3. I don't know it either, but the second link in Google gave me this: http://developer.download.nvidia.com/assets/gamedev/docs/Guard_Band_Clipping.pdf Which seems to contain a great explanation about the surrounding feature. I can't however find any docs regarding that particular flag, ie. it's not clear what the object of the extents is.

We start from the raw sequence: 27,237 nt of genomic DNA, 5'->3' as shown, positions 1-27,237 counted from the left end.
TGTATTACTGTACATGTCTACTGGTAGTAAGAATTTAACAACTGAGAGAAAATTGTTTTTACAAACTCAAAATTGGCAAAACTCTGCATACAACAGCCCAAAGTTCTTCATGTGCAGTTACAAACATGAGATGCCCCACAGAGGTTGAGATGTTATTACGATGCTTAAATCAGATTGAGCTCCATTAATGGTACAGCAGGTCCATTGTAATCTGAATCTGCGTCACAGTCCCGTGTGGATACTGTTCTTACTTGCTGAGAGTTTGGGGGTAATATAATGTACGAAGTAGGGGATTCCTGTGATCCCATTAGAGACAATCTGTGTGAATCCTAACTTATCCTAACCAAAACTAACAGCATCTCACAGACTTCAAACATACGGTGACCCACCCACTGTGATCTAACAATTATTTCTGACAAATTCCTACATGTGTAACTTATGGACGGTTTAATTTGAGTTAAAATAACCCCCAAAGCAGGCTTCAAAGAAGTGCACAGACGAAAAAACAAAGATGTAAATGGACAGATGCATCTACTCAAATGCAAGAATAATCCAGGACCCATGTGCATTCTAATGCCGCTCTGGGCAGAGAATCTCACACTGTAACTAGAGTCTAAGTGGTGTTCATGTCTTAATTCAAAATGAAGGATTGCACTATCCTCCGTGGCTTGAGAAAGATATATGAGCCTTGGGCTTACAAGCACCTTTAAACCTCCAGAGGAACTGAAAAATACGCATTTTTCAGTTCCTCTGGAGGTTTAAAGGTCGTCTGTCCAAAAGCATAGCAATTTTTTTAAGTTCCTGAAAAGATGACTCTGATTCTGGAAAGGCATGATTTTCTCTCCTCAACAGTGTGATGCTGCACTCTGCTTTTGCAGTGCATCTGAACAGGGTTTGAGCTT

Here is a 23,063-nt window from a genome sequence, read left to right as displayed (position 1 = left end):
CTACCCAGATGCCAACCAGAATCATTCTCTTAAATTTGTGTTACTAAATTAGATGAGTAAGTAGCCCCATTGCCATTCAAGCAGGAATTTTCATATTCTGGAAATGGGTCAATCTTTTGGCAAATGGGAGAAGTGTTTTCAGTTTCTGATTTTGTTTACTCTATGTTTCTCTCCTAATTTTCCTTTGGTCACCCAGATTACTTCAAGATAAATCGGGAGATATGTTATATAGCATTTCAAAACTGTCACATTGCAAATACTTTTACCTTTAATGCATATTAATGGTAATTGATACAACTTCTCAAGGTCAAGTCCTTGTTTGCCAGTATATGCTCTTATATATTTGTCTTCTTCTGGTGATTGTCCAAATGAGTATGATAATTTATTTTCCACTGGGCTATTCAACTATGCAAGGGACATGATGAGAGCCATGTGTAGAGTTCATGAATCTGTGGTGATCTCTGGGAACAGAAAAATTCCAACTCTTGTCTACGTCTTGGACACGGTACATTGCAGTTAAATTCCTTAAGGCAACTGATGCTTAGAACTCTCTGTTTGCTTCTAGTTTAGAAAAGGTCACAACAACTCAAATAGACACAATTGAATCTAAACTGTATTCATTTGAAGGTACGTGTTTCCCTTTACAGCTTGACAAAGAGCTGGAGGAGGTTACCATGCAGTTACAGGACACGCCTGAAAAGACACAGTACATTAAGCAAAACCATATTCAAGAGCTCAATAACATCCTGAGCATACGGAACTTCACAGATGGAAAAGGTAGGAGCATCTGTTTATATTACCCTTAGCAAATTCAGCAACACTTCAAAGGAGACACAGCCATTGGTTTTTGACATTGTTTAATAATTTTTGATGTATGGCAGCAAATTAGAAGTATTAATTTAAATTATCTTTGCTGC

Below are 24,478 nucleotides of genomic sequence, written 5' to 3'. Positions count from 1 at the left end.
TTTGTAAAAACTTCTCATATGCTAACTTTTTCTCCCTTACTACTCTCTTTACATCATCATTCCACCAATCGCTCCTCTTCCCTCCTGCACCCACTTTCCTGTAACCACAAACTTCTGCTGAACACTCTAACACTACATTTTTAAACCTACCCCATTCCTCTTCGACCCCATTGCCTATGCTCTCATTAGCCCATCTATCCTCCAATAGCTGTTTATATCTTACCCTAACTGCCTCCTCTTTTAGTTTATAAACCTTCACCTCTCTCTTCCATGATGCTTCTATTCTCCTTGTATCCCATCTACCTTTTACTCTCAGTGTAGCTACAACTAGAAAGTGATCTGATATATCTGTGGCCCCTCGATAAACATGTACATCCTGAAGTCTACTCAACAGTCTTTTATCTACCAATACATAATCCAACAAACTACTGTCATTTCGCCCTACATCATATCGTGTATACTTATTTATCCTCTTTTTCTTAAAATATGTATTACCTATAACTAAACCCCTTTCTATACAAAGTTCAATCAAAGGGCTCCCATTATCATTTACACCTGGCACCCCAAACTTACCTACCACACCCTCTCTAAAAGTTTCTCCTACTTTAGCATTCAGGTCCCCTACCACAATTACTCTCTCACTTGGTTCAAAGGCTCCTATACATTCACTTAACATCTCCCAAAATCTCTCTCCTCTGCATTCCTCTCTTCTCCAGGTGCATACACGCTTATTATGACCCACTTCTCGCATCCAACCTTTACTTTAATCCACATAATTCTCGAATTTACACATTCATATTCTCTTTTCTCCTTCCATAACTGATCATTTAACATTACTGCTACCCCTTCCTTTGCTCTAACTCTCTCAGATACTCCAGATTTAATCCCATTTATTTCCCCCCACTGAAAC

4. Endurion

    Migrating from Win32 (DX) to UWP